Trying to fill gaps Promenade: The effort to complete the 7 1/2 -mile Baltimore Waterfront Promenade is moving forward, but gaps remain.

October 12, 1997|By Gary Gately | Gary Gately,SUN STAFF

On a fall evening that feels more like August in Baltimore, James Pomfret strolled along the harbor with this postcard-perfect backdrop of skyscrapers silhouetted in a blaze of lights against the night sky.

Pomfret knows the brick promenade hugging the Canton waterfront well: He's been walking it and working toward expanding the walkway from Canton to Locust Point for the better part of a decade. The Canton stockbroker and leader in the effort to complete the 7 1/2 -mile Baltimore Waterfront Promenade sees it as an investment in the city's most valuable, if still largely untapped, asset: its waterfront.

"Where else in the country has this -- 7 1/2 miles of waterfront -- with attractions, restaurants, pools, parks, marinas -- all along a promenade where you can walk right on the water?" Pomfret said.

"It's an economic generator, an engine, an attraction that's going to produce big revenues," he added. "This can be one of Baltimore's big attractions, to get people to come to the city, to come down here and walk this promenade and spend money and generate tax revenue for the city."

That view reflects a common sentiment and a decades-old vision: Urban renewal plans dating more than two decades specify that the waterfront be preserved for publicly accessible land to include walkways, parks and such, and developers are required to construct brick promenades when they build along the 7 1/2 -mile stretch.

Still, huge gaps remain in the plan to link the Canton Waterfront Park, Fells Point, Inner Harbor East, Little Italy, the Inner Harbor and the Baltimore Museum of Industry in South Baltimore.

Now, with the merger of the Baltimore Harbor Endowment, a group that had kept the effort alive for the past decade, and the non-profit Living Classrooms Foundation, the promenade appears to be moving forward at a faster rate than ever before.

Using $325,000 in federal transportation funds, the educational foundation, which also operates the USS Torsk submarine and two other historic ships, is building asphalt or wood pathways and bridges along portions of the waterfront in South Baltimore, near the base of Federal Hill and in Canton. Private developers, particularly in Canton, also are building brick stretches of the walkway. By next June, more than 90 percent of the promenade is scheduled to be completed.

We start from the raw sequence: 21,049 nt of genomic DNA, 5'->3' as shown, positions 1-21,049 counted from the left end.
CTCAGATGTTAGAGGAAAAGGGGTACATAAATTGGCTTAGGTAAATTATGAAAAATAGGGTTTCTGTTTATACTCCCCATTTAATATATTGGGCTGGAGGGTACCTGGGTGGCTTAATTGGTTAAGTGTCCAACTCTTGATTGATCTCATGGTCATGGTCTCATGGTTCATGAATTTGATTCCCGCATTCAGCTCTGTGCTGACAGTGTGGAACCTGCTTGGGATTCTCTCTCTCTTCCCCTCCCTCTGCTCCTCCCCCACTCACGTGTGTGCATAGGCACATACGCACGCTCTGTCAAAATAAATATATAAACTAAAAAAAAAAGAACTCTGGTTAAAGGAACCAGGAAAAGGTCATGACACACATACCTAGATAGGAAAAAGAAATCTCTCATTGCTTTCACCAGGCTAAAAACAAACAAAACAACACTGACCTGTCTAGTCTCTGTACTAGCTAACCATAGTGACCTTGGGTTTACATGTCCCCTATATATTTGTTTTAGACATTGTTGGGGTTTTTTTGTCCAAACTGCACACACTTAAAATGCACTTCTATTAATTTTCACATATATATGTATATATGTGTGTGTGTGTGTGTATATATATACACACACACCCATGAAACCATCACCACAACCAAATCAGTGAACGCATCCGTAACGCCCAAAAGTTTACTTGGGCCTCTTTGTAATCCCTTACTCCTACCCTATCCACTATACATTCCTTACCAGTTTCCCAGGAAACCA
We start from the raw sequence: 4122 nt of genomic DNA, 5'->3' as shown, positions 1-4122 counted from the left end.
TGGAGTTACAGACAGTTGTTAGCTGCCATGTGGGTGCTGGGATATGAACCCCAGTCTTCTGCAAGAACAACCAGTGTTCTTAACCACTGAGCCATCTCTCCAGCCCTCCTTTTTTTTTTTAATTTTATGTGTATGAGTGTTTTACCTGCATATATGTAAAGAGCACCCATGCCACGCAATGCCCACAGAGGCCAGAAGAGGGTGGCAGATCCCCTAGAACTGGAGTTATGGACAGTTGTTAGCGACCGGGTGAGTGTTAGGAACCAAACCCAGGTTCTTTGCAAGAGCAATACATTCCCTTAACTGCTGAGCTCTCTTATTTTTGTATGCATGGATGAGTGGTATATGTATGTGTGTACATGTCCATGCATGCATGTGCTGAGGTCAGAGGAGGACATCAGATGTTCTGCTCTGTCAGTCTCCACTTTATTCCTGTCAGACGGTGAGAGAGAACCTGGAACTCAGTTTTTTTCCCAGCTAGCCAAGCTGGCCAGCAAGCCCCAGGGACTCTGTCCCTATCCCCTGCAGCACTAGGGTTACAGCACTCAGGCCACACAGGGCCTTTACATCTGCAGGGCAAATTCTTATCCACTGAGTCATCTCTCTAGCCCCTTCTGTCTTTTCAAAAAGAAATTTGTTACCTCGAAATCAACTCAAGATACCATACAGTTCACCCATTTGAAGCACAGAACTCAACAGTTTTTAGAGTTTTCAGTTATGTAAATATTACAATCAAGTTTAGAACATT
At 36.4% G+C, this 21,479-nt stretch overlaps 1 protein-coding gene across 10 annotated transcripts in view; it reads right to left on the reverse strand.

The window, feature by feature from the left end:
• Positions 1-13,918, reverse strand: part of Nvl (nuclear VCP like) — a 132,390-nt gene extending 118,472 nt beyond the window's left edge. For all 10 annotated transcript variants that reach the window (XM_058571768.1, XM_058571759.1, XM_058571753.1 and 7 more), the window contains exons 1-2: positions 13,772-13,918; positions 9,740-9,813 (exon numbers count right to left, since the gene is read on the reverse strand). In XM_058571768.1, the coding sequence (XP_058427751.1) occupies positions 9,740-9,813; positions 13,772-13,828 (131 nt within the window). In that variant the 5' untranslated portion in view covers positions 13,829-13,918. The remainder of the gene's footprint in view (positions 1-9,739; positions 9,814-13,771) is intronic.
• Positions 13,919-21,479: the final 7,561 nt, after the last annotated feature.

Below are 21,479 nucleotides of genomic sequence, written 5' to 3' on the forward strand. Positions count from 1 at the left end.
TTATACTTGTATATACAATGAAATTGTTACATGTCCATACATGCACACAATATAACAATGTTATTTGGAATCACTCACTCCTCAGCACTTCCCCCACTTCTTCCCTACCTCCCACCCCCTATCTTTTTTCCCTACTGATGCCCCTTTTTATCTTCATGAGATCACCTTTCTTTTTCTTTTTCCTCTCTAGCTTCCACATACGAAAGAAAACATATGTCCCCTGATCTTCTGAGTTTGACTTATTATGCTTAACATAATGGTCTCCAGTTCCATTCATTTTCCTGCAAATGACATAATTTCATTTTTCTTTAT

Business leaders, urban planners and tourism experts look hopefully to the promenade as a key element in the effort to spread the Inner Harbor's riches along the banks of the harbor and foster more of the development that has transformed abandoned wharves, warehouses and factories into hip bars, condos and shops.

Ted Rouse, a partner at the Baltimore development company Struever Bros. Eccles & Rouse, said he recognized the potential when he started selling condos at the company's Tindeco Wharf project in Canton a decade ago.

"It's all about extending the magic of the Inner Harbor's waterfront walkway," Rouse said. "Water is magic. People want to work on the water. They want to live on the water. They want to vacation on the water. They want to retire on the water. It has the potential for huge economic spinoff for the city."

Where complete, the promenade is indeed a gem, the perfect place to jog, stroll, people-watch, drink a beer at one of the waterfront bars or simply sit on a bench for a quiet reprieve far removed from the bustle of the city.

Already, the city has sunk more than $5 million into extending the promenade beyond the Inner Harbor basin -- at Inner Harbor East and Broadway Pier in Fells Point.

But a wide gulf still stands between the vision and the reality. The federally funded sections to begin early next year are meant to be temporary links, with the hope that the asphalt or wood paths will eventually be replaced by brick promenade.

And several gaps will remain after the latest work is done: Along part of Key Highway, a sidewalk far from the water will have to suffice as the "waterfront" promenade, part of undeveloped land controlled by the owners of the Harborview tower. The western portion of Fells Point, land controlled by Constellation Realty that would connect to Inner Harbor East, does not link to the promenade at all, forcing pedestrians to walk Thames Street and other streets off the water. And the owners of Thames Point Apartments in Fells Point have refused to allow public access, creating a detour up Wolfe Street.

The gaps are no small source of frustration for Jerome Bird, the former head of the Baltimore Harbor Endowment who now serves as an adviser to the Living Classrooms promenade board.

"It's kind of like a bridge that doesn't connect in the middle as long as we have gaptooths," he said. "It was a beautiful vision, and it was written into law. What has not been done is to take it out of the law and put it into bricks and mortar through either incentives to do that or the city itself putting up the money to do it."

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